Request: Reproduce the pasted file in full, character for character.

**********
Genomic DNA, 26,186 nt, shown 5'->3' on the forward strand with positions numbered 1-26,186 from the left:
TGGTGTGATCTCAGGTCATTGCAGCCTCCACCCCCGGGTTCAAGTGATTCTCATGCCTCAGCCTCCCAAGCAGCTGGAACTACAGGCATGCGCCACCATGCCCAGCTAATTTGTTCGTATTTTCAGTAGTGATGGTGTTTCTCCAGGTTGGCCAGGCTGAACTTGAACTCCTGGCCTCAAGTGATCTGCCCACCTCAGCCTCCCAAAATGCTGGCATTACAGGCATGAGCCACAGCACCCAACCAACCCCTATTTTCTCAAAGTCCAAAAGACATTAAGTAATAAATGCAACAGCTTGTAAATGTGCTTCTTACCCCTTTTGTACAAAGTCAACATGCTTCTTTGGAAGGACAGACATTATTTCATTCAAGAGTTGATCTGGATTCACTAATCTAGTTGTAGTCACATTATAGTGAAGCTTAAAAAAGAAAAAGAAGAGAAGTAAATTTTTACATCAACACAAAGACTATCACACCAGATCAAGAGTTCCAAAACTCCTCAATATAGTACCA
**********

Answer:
Genomic DNA, 26,186 nt, shown 5'->3' on the forward strand with positions numbered 1-26,186 from the left:
TGGTGTGATCTCAGGTCATTGCAGCCTCCACCCCCGGGTTCAAGTGATTCTCATGCCTCAGCCTCCCAAGCAGCTGGAACTACAGGCATGCGCCACCATGCCCAGCTAATTTGTTCGTATTTTCAGTAGTGATGGTGTTTCTCCAGGTTGGCCAGGCTGAACTTGAACTCCTGGCCTCAAGTGATCTGCCCACCTCAGCCTCCCAAAATGCTGGCATTACAGGCATGAGCCACAGCACCCAACCAACCCCTATTTTCTCAAAGTCCAAAAGACATTAAGTAATAAATGCAACAGCTTGTAAATGTGCTTCTTACCCCTTTTGTACAAAGTCAACATGCTTCTTTGGAAGGACAGACATTATTTCATTCAAGAGTTGATCTGGATTCACTAATCTAGTTGTAGTCACATTATAGTGAAGCTTAAAAAAGAAAAAGAAGAGAAGTAAATTTTTACATCAACACAAAGACTATCACACCAGATCAAGAGTTCCAAAACTCCTCAATATAGTACCA